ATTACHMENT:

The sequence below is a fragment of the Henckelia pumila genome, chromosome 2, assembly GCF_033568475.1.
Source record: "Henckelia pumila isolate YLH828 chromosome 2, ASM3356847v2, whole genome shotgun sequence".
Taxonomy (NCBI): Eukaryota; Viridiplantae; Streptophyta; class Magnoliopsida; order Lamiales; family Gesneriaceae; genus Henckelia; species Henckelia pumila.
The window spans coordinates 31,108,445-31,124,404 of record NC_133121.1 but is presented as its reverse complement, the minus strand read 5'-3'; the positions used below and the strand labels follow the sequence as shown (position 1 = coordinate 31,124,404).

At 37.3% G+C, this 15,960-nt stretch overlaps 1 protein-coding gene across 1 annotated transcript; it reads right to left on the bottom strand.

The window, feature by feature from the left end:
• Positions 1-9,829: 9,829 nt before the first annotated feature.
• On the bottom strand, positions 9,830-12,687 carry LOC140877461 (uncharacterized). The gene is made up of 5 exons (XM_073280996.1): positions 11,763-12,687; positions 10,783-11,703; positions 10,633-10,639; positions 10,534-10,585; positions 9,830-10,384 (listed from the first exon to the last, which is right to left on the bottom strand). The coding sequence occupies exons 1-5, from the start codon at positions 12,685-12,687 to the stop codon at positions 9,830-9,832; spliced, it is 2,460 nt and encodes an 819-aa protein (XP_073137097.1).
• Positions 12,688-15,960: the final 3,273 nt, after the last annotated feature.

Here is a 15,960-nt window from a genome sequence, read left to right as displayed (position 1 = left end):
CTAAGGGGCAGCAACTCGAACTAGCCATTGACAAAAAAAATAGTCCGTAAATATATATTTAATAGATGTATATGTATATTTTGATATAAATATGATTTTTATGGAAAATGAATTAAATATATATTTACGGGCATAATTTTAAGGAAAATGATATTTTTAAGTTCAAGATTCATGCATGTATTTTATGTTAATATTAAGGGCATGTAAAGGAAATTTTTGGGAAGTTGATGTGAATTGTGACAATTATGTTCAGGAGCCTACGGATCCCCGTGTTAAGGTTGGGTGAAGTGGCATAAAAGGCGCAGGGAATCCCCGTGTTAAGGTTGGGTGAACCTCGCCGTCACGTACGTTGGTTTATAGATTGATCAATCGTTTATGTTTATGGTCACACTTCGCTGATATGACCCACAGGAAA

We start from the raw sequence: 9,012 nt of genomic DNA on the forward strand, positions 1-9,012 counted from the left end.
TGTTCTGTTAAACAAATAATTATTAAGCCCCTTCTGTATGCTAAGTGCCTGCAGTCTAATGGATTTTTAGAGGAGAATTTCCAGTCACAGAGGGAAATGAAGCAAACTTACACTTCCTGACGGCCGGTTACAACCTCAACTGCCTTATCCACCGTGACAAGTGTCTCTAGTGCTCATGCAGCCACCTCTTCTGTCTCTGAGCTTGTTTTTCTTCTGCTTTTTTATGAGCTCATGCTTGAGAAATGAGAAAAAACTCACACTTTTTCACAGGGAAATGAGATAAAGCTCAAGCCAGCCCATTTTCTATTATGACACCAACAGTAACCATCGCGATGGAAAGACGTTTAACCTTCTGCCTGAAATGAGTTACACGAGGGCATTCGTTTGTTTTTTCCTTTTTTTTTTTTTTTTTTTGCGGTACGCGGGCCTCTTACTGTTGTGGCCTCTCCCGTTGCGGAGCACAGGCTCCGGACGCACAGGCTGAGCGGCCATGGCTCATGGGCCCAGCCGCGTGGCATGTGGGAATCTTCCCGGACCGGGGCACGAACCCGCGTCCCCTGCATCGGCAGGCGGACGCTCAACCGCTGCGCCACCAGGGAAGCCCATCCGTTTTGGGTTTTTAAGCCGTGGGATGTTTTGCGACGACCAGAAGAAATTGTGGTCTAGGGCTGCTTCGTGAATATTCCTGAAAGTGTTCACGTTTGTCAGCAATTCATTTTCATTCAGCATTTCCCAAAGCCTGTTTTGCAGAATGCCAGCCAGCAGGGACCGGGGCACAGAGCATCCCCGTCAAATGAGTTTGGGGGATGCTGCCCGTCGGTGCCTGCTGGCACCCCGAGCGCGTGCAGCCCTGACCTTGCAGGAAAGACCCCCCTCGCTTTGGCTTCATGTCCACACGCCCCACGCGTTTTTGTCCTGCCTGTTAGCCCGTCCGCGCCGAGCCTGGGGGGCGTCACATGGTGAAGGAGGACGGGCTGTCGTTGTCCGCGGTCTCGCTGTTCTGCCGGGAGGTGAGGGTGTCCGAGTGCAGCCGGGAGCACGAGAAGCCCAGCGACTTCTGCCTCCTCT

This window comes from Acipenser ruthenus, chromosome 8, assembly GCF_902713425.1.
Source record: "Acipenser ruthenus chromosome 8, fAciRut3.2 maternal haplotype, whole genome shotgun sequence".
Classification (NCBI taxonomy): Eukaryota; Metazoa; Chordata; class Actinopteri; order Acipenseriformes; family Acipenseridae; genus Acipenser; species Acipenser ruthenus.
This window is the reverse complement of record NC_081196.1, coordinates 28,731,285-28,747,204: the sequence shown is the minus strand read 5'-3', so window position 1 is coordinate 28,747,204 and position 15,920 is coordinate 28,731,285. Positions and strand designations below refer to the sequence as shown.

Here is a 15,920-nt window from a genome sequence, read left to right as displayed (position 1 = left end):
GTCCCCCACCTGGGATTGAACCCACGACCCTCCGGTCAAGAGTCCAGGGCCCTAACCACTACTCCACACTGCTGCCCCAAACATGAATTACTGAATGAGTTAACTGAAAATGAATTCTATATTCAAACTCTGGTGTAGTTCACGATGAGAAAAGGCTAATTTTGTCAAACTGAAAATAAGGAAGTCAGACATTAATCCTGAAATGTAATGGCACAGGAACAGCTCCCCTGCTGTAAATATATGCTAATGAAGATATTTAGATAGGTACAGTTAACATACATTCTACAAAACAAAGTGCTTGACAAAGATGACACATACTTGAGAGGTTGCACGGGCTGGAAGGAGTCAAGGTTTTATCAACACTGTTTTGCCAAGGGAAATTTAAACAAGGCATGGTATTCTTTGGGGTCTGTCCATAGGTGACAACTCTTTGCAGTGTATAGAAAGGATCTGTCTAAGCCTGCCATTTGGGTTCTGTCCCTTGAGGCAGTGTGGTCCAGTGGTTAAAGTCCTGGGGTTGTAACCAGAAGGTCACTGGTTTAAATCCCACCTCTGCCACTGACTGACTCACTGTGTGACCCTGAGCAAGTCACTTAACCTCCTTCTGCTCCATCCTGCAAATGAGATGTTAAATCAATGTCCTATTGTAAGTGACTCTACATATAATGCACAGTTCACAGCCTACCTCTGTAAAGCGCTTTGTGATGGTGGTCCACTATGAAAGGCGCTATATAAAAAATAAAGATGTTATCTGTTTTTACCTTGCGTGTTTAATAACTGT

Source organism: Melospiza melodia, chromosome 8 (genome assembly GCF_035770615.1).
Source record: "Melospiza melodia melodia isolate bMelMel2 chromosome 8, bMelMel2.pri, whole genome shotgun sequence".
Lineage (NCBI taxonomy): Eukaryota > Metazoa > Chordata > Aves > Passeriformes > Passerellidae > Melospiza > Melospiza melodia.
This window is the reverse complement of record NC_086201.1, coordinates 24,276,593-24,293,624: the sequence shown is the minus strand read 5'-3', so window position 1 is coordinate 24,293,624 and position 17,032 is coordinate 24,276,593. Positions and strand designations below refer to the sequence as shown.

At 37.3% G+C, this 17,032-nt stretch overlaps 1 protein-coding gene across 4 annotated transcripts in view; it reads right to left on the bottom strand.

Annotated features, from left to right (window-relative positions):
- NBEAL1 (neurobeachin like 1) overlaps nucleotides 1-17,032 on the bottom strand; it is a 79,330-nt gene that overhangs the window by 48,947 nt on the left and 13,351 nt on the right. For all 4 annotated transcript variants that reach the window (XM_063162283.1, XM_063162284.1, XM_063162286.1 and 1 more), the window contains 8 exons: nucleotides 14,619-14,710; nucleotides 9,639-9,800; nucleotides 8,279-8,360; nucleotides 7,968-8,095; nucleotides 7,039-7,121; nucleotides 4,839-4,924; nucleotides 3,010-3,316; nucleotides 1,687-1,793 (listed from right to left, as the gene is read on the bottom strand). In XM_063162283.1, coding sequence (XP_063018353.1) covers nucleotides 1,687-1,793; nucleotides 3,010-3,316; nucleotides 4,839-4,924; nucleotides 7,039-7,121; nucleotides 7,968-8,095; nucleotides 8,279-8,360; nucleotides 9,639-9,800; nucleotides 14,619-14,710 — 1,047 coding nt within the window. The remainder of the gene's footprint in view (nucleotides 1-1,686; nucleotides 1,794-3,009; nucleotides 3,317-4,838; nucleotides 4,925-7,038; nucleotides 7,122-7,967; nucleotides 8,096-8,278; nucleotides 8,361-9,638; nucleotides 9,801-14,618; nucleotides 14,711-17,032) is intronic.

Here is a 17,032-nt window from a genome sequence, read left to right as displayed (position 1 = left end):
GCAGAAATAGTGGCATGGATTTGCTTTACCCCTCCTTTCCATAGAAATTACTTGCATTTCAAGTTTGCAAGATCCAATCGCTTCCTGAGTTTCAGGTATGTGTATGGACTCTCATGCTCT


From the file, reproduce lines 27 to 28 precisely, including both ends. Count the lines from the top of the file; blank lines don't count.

Here is a 17,032-nt window from a genome sequence, read left to right as displayed (position 1 = left end):
GCAGAAATAGTGGCATGGATTTGCTTTACCCCTCCTTTCCATAGAAATTACTTGCATTTCAAGTTTGCAAGATCCAATCGCTTCCTGAGTTTCAGGTATGTGTATGGACTCTCATGCTCT